Media relations

Newsjacking 101 for tech companies

Written by Matt Smith

9 September 2019


When industry figures are quoted in breaking news stories do you ever wonder how it happens?  Newsjacking is a key PR tactic but it doesn’t just happen.

This piece walks you through what newsjacking is and explains how you can capitalise on it.

What is newsjacking?

Tracking media activity to provide relevant, timely commentary in response to breaking news stories. It’s also known as rapid response activity.

It indicates to prospective customers that you’re on top of the latest issues and a trusted authority figure. In other words, it’s a great opportunity.

What does it look like?

It’s typically a short (approx. two paragraphs), relevant commentary that brings a new angle or opinion to the table in response to a breaking news story. It adds value to the story and stands out from the competition’s comments. And it needs to come from someone with legitimate authority on the subject.

How does it work?

Newsjacking is all about getting the right comment to the right journalist quickly once a story breaks. Getting to that point requires you to put some key steps in place upfront.

Know your subject

First and foremost you need to identify the kinds of topics that you have a legitimate right to comment on. And here it pays to be more specific than broad.

For example, the subject of cybersecurity is very broad. If you’re in the access controls market, malware isn’t as relevant as biometrics. Give yourself the best chance by keeping a razor-sharp focus on what matters most to your business.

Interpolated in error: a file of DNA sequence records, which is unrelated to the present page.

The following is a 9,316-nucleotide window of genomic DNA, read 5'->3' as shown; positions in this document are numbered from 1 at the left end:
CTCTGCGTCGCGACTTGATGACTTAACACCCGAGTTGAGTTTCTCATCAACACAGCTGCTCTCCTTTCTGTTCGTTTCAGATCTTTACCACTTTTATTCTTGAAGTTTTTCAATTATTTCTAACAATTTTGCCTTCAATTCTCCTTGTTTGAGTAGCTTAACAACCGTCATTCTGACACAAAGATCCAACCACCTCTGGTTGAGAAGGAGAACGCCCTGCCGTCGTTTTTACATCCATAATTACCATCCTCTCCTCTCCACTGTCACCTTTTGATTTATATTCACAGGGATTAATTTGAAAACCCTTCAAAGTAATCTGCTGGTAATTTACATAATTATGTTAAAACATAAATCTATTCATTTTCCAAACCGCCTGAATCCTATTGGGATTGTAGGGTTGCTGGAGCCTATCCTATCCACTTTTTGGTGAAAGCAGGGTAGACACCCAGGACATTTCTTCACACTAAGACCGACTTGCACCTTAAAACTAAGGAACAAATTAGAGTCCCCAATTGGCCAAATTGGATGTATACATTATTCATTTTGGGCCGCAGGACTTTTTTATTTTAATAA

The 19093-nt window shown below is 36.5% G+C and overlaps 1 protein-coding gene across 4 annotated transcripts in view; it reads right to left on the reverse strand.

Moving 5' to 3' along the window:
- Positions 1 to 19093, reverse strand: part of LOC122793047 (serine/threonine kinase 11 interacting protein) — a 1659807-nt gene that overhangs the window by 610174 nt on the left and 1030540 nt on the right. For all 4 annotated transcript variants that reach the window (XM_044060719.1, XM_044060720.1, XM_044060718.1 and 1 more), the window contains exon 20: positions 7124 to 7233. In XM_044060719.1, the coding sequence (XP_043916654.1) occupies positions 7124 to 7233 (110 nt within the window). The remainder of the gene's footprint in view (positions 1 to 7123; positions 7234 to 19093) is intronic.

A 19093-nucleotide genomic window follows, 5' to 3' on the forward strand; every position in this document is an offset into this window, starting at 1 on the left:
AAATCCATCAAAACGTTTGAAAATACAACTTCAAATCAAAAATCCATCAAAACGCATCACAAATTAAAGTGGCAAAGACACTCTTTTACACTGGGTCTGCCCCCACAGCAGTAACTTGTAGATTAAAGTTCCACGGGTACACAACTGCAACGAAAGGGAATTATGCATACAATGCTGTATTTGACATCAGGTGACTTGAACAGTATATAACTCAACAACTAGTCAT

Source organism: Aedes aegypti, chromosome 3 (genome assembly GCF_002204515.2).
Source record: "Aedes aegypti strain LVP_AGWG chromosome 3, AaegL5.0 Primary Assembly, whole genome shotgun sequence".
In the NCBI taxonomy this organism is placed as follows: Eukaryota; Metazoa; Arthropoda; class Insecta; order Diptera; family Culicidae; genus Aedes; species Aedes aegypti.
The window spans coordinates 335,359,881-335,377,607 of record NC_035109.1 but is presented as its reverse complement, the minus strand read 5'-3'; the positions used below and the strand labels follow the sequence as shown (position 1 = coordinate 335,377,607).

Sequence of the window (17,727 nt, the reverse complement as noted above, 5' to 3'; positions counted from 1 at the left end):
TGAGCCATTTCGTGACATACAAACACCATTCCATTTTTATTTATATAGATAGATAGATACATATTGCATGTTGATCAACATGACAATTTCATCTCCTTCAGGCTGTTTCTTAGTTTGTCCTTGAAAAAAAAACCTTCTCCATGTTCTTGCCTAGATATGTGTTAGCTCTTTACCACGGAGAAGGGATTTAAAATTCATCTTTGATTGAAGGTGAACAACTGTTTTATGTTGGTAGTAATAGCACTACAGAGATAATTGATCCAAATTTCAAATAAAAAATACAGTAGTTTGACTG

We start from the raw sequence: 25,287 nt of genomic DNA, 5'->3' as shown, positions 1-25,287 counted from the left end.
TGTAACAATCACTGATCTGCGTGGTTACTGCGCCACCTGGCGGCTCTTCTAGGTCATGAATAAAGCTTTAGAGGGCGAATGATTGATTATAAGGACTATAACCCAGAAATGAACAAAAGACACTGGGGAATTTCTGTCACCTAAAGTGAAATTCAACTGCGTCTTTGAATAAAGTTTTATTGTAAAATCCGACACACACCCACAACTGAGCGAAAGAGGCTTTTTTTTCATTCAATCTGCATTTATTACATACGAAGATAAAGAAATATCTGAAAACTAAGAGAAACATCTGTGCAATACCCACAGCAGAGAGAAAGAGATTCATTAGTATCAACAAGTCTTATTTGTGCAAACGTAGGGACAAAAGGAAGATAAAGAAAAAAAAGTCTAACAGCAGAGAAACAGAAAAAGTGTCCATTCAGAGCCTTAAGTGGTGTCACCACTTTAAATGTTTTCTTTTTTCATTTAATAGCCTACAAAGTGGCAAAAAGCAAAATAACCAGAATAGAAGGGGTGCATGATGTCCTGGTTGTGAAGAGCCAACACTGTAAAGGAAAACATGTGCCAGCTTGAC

Identify your approver, create a process

Know who the comment needs to be attributed to from the off. Identify who gets to approve what is responded to as stories crop up and the final comment itself. Think about agreeing a keyword or trigger so that person immediately knows time is of the essence.

Get monitoring

At Berkeley, we proactively monitor major news outlets at least twice a day for newsjacking opportunities.

That’s in addition to setting Google or Talkwalker alerts around key topics or competitors to get ad-hoc alerts. And monitoring Twitter, of course.

Create a set-up you can rely on. One that doesn’t overwhelm you with inbound information. Experiment with platforms to get that balance right before you go live proper.

Set service level agreements for approvals

I cannot stress enough that time is of the essence when it comes to newsjacking. You won’t be the only people using this tactic. Out-flanking the competition with pace and high-quality commentary is your best chance of success.

Successful newsjacking activities look like this:

  • The story needs to be flagged within an hour of being published online
  • The comment needs to be turned around for review within 30 minutes of getting approval on the particular story
  • And then approved by the relevant person within 30 minutes of it being sent over to them
  • Then it needs to be sent to relevant journalists as soon as it’s signed off

That’s a maximum of 2.5-3 hours from story breaking to having the response in the journalist’s inbox.

Failure to prepare…

If you don’t plan this well, you risk eating into vital time. That’s why having a clear focus matters.

It pays to start building a bank of talking points and/or pre-approved comments to streamline the steps in the process highlighted above. But remember, these must ALWAYS be adapted to make them relevant to each story and never sent out as is time after time. Cut and paste newsjacking can undermine everything you’re trying to achieve and significantly reduce your potential return.